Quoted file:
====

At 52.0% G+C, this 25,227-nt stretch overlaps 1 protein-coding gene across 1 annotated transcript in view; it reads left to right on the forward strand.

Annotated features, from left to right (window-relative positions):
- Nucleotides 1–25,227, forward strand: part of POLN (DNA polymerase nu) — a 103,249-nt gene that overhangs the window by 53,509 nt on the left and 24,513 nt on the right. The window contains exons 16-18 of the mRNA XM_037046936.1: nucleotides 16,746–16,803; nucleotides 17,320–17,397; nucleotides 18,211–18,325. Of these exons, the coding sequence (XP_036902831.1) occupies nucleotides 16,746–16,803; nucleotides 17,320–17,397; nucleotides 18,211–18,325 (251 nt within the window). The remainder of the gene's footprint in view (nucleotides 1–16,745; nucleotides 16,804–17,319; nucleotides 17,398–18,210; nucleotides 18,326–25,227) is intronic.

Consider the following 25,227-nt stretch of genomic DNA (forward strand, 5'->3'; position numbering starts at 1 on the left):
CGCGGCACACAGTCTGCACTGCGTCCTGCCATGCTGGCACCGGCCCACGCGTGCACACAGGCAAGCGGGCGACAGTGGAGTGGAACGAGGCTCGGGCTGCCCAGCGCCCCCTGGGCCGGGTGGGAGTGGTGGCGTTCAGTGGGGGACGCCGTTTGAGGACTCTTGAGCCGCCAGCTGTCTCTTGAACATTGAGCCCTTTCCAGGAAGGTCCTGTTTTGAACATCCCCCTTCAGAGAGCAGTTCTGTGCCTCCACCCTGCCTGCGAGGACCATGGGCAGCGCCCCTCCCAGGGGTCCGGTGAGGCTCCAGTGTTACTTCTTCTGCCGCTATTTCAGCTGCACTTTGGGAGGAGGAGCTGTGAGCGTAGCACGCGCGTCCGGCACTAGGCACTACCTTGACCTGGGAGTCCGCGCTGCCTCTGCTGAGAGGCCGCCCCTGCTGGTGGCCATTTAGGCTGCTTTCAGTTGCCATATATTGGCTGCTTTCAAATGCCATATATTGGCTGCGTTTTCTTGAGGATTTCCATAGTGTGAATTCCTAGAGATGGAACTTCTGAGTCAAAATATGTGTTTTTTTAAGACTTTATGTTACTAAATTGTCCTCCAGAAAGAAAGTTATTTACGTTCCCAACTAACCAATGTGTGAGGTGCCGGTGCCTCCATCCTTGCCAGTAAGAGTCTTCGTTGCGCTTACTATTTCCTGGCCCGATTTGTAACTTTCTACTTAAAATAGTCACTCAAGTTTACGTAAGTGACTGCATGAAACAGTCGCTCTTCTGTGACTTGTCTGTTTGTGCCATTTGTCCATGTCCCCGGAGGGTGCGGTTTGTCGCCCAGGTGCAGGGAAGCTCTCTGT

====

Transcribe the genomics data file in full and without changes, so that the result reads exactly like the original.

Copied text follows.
At 52.0% G+C, this 25,227-nt stretch overlaps 1 protein-coding gene across 1 annotated transcript in view; it reads left to right on the forward strand.

Annotated features, from left to right (window-relative positions):
- Nucleotides 1–25,227, forward strand: part of POLN (DNA polymerase nu) — a 103,249-nt gene that overhangs the window by 53,509 nt on the left and 24,513 nt on the right. The window contains exons 16-18 of the mRNA XM_037046936.1: nucleotides 16,746–16,803; nucleotides 17,320–17,397; nucleotides 18,211–18,325. Of these exons, the coding sequence (XP_036902831.1) occupies nucleotides 16,746–16,803; nucleotides 17,320–17,397; nucleotides 18,211–18,325 (251 nt within the window). The remainder of the gene's footprint in view (nucleotides 1–16,745; nucleotides 16,804–17,319; nucleotides 17,398–18,210; nucleotides 18,326–25,227) is intronic.

Consider the following 25,227-nt stretch of genomic DNA (forward strand, 5'->3'; position numbering starts at 1 on the left):
CGCGGCACACAGTCTGCACTGCGTCCTGCCATGCTGGCACCGGCCCACGCGTGCACACAGGCAAGCGGGCGACAGTGGAGTGGAACGAGGCTCGGGCTGCCCAGCGCCCCCTGGGCCGGGTGGGAGTGGTGGCGTTCAGTGGGGGACGCCGTTTGAGGACTCTTGAGCCGCCAGCTGTCTCTTGAACATTGAGCCCTTTCCAGGAAGGTCCTGTTTTGAACATCCCCCTTCAGAGAGCAGTTCTGTGCCTCCACCCTGCCTGCGAGGACCATGGGCAGCGCCCCTCCCAGGGGTCCGGTGAGGCTCCAGTGTTACTTCTTCTGCCGCTATTTCAGCTGCACTTTGGGAGGAGGAGCTGTGAGCGTAGCACGCGCGTCCGGCACTAGGCACTACCTTGACCTGGGAGTCCGCGCTGCCTCTGCTGAGAGGCCGCCCCTGCTGGTGGCCATTTAGGCTGCTTTCAGTTGCCATATATTGGCTGCTTTCAAATGCCATATATTGGCTGCGTTTTCTTGAGGATTTCCATAGTGTGAATTCCTAGAGATGGAACTTCTGAGTCAAAATATGTGTTTTTTTAAGACTTTATGTTACTAAATTGTCCTCCAGAAAGAAAGTTATTTACGTTCCCAACTAACCAATGTGTGAGGTGCCGGTGCCTCCATCCTTGCCAGTAAGAGTCTTCGTTGCGCTTACTATTTCCTGGCCCGATTTGTAACTTTCTACTTAAAATAGTCACTCAAGTTTACGTAAGTGACTGCATGAAACAGTCGCTCTTCTGTGACTTGTCTGTTTGTGCCATTTGTCCATGTCCCCGGAGGGTGCGGTTTGTCGCCCAGGTGCAGGGAAGCTCTCTGT